Pain in the rearfoot of children isn't very common, but when it does occur, the most common reason is a problem known as Severs disease. It is not really a “disease”, but it is the term that has regrettably widely used. It is actually appropriately named calcaneal apophysitis. It is a disorder with the growing area at the rear of the heel bone. Since it is a disorder, of the growing bone, the disorder is self-limiting and will not be an issue when the growth of that bone has finished. It is more prevalent around the age groups of 10-12 years.
The typical characteristic of Severs disease is soreness on exercise and discomfort on squeezing the sides of the rear area of the heel bone. To begin with the soreness is relatively minor and does not affect action much, however later it will become more painful and impacts exercise involvement and can even result in limping. The exact cause of it is not known, but it is obviously an overuse type problem as it is more common in children who participate in more sport and more common in kids who have got a higher bodyweight. Kids with tight leg muscles might be at a higher risk for the chances of this condition.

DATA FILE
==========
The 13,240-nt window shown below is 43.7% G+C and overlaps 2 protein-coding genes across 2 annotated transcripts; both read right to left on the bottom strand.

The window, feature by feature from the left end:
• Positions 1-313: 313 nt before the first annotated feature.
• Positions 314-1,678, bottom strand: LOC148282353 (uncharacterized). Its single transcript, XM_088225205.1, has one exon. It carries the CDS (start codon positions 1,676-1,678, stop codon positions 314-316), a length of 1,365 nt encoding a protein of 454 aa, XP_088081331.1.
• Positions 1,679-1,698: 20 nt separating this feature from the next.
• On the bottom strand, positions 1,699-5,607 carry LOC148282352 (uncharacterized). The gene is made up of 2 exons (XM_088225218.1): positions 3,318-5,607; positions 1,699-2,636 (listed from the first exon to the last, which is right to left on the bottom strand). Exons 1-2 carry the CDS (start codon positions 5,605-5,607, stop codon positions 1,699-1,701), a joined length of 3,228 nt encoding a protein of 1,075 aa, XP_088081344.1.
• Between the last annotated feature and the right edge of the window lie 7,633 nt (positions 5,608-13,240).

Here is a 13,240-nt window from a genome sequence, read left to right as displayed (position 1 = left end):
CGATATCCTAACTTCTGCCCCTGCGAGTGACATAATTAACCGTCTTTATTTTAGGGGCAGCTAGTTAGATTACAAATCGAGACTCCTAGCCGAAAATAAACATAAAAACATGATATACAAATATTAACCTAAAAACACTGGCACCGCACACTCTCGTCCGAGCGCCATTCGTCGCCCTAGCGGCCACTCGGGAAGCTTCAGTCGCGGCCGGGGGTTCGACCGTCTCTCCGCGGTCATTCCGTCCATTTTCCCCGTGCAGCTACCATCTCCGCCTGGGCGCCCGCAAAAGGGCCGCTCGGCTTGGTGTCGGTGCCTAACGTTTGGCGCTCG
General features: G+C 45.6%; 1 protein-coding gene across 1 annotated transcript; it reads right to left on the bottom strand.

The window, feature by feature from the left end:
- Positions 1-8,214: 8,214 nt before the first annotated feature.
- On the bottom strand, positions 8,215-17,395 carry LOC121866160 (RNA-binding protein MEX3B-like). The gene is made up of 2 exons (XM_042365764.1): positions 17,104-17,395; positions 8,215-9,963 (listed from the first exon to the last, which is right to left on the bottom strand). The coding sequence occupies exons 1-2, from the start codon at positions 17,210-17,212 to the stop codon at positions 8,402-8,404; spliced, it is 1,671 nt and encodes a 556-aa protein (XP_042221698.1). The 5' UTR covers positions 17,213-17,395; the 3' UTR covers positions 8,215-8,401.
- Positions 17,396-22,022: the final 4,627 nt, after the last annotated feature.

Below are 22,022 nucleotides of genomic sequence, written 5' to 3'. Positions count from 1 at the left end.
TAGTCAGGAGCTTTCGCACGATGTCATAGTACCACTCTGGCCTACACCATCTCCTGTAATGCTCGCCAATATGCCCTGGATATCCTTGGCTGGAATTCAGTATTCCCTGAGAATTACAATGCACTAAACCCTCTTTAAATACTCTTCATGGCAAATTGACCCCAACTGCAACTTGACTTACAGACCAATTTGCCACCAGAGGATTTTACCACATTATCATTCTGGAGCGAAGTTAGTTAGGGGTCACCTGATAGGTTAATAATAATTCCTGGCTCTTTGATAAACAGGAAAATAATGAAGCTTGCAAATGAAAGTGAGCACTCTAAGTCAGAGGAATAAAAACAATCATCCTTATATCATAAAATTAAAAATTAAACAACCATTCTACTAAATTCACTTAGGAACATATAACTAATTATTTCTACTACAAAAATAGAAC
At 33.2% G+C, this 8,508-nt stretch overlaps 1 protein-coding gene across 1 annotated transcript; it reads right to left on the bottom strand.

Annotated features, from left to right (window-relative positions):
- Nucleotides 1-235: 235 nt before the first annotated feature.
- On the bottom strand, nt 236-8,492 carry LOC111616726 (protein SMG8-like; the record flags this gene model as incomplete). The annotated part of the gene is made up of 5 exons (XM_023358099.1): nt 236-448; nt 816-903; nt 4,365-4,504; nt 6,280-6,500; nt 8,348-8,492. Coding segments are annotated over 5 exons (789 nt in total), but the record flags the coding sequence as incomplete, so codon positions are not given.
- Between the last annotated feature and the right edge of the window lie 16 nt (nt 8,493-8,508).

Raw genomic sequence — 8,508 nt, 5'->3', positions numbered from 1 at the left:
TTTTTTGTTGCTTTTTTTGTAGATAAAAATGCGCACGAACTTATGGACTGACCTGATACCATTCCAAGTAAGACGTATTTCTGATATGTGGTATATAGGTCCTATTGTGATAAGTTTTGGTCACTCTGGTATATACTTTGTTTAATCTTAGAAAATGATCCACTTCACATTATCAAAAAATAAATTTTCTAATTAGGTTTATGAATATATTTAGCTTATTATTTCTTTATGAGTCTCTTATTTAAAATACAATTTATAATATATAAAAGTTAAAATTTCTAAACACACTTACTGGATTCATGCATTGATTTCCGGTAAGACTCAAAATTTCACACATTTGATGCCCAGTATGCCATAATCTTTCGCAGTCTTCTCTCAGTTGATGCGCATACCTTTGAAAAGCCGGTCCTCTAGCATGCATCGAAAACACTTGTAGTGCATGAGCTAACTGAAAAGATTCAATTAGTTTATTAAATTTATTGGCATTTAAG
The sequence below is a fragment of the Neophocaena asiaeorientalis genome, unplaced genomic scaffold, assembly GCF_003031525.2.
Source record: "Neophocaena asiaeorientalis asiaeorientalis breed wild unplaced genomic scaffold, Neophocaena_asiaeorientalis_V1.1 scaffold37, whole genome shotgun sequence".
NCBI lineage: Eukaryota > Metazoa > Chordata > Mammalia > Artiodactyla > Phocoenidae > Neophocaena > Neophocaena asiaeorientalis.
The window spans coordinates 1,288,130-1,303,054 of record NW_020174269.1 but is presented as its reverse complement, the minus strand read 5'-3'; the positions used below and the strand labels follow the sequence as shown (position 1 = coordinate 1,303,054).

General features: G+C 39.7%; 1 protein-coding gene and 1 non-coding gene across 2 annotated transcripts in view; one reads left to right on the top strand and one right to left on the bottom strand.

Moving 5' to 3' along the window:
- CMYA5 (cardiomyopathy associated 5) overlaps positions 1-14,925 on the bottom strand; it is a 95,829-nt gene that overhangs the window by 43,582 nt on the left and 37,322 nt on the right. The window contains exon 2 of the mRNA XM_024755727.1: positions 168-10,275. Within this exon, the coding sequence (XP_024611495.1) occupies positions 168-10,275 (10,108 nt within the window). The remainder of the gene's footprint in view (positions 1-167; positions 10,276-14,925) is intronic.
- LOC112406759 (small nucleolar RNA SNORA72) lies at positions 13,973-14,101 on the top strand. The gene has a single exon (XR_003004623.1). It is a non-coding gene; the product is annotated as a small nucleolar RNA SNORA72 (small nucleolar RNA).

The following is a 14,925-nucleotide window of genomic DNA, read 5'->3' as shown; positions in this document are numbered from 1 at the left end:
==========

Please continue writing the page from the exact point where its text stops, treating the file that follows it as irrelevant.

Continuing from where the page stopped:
Usually, the management of Severs disease is load management. The child is encouraged to stay active, but just cut back activity amounts to a level that can be coped with and not too painful. A soft heel pad in the footwear might be helpful to protect it. Ice soon after exercise might also be helpful to help the symptoms. If the calf muscles are tight, then a stretches ought to be started. Sometimes foot supports may help if the arch of the foot is flat. On rare occasions a splint can be utilized, and all activities halted until it heals. By the mid-teens the growth plate that this occurs at merges with the rest of the heel bone, and this ceases to be a problem at those ages.